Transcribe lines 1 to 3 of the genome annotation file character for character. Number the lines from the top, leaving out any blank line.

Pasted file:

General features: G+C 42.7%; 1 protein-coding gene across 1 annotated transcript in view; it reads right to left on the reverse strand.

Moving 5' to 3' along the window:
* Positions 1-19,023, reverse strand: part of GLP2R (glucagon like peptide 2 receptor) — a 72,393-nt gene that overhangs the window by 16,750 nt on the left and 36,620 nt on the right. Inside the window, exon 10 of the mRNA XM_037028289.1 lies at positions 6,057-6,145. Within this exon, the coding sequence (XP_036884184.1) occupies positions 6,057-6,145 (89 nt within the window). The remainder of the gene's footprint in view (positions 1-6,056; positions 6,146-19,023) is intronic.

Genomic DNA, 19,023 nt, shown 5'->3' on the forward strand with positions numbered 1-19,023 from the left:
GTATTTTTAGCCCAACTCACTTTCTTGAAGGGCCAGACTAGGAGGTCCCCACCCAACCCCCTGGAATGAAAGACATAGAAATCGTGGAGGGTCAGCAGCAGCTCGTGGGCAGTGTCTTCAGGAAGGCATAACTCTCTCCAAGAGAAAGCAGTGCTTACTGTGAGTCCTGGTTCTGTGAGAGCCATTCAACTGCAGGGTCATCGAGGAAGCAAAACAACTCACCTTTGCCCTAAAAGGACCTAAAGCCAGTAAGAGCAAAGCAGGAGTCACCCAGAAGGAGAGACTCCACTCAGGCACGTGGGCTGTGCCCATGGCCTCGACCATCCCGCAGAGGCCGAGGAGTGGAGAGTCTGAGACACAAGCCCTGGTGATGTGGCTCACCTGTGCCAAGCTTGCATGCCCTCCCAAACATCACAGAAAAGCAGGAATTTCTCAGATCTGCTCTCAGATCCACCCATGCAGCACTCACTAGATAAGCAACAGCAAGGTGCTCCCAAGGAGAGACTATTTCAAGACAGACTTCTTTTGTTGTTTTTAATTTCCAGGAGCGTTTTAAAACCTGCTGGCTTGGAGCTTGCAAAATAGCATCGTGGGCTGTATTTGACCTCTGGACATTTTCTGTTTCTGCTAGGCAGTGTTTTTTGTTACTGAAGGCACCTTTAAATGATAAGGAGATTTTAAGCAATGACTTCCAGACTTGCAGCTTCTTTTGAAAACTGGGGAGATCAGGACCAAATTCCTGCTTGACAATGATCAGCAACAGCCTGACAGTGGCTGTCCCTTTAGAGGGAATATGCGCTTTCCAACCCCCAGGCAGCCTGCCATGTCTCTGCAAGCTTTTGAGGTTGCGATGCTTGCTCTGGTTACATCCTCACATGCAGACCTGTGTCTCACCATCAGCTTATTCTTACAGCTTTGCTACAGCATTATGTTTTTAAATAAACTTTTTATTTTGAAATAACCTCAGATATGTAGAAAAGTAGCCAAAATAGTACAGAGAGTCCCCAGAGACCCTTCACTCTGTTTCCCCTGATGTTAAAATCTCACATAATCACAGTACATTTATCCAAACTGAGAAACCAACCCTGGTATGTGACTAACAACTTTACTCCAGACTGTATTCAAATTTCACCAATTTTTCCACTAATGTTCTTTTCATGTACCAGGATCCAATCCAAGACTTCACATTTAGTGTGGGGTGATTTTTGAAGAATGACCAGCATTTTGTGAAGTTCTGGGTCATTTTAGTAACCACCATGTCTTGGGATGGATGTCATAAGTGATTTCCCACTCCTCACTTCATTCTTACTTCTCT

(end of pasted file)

General features: G+C 42.7%; 1 protein-coding gene across 1 annotated transcript in view; it reads right to left on the reverse strand.

Moving 5' to 3' along the window:
* Positions 1-19,023, reverse strand: part of GLP2R (glucagon like peptide 2 receptor) — a 72,393-nt gene that overhangs the window by 16,750 nt on the left and 36,620 nt on the right. Inside the window, exon 10 of the mRNA XM_037028289.1 lies at positions 6,057-6,145. Within this exon, the coding sequence (XP_036884184.1) occupies positions 6,057-6,145 (89 nt within the window). The remainder of the gene's footprint in view (positions 1-6,056; positions 6,146-19,023) is intronic.